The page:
A few moments ago I read the news about Lisa Colagrossi, the WABC Eyewitness News reporter who died from a brain aneurysm. She was only 49 years old. She had just finished from covering a story Thursday morning when she realized that something was wrong.
As I read this story, I was alarmed. She was just one year older than me. And she was a wife and mother. I had to find out more about brain aneurysms and here’s what I learned:
What causes a brain aneurysm?
A person may inherit the tendency to form aneurysms, or aneurysms may develop because of hardening of the arteries (atherosclerosis) and aging. Some risk factors that can lead to brain aneurysms can be controlled, and others can’t. The following risk factors may increase your risk for an aneurysm or, if you already have an aneurysm, may increase your risk of it rupturing:
- Family history. People who have a family history of brain aneurysms are more likely to have an aneurysm than those who don’t.
- Previous aneurysm. People who have had a brain aneurysm are more likely to have another.
- Gender. Women are more likely to develop a brain aneurysm or to suffer a subarachnoid hemorrhage.
- Race. African Americans are more likely than whites to have a subarachnoid hemorrhage.
- High blood pressure. The risk of subarachnoid hemorrhage is greater in people who have a history of high blood pressure.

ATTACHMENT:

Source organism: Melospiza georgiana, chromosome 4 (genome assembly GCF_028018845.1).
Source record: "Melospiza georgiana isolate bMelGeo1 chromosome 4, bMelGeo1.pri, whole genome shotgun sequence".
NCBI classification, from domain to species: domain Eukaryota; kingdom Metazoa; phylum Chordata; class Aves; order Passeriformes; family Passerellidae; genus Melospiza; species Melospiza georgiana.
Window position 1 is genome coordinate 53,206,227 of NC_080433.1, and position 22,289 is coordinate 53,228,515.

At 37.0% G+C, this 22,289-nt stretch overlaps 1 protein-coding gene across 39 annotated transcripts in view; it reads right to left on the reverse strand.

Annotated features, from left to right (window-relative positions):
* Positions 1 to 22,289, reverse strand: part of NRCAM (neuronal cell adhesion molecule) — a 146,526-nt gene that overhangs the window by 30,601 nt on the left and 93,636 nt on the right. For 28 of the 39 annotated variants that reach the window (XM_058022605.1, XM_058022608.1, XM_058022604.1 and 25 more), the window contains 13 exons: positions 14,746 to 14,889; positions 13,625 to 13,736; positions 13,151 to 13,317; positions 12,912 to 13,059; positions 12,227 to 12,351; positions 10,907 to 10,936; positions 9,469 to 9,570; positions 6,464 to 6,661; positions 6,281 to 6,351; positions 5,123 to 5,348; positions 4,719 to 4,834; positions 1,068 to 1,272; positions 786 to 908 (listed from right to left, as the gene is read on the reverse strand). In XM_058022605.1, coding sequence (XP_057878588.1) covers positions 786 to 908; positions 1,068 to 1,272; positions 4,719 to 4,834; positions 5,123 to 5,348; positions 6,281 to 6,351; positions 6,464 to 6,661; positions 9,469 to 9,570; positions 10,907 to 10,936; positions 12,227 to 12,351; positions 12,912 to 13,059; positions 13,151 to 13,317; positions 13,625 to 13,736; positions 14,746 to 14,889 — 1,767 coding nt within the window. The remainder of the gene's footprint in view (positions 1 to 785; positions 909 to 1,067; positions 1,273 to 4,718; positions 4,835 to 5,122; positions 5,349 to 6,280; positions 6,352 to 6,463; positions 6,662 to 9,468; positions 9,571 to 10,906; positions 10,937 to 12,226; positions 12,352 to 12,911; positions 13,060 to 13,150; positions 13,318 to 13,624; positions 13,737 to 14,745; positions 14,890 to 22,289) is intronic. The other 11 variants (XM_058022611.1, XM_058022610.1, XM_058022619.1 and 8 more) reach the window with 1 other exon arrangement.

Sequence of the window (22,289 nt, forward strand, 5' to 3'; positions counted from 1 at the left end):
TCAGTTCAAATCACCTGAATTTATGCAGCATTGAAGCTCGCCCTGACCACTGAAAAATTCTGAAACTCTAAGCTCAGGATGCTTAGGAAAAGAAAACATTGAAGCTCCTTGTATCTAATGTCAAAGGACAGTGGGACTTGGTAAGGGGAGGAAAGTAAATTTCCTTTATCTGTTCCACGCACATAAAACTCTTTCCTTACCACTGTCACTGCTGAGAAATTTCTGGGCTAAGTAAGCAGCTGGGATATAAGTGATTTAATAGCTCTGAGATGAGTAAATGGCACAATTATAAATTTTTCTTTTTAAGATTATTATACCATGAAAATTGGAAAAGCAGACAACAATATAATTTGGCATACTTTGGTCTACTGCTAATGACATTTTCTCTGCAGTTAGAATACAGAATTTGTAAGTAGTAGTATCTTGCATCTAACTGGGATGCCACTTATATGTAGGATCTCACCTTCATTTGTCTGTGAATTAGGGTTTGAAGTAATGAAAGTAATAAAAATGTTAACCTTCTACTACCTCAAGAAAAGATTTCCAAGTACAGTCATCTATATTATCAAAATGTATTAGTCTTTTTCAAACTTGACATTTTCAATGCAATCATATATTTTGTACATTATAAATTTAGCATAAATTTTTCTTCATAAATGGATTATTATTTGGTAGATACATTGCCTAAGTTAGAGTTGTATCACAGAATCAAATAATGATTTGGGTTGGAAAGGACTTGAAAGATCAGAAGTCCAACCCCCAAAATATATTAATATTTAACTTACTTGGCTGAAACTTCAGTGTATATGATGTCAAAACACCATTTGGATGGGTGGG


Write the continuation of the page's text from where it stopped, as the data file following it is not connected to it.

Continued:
- Smoking. In addition to being a cause of high blood pressure, the use of cigarettes may greatly increase the chances of a brain aneurysm rupturing.
What are the symptoms?
Most brain aneurysms cause no symptoms and may only be discovered during tests for another, usually unrelated, condition. In other cases, an unruptured aneurysm will cause problems by pressing on areas in the brain. When this happens, the person may suffer from severe headaches, blurred vision, changes in speech, and neck pain, depending on what areas of the brain are affected and how bad the aneurysm is.
Symptoms of a ruptured brain aneurysm often come on suddenly. If you have any of the following symptoms or notice them in someone you know, call 911 or other emergency services right away:
- A sudden, severe headache that is different from past headaches.
- Neck pain.
- Nausea and vomiting.
- Sensitivity to light.
- Fainting or loss of consciousness.
Notes to Women‘s thoughts and prayers are with Lisa Colagrossi’s husband, Todd and their two sons, Davis and Evan.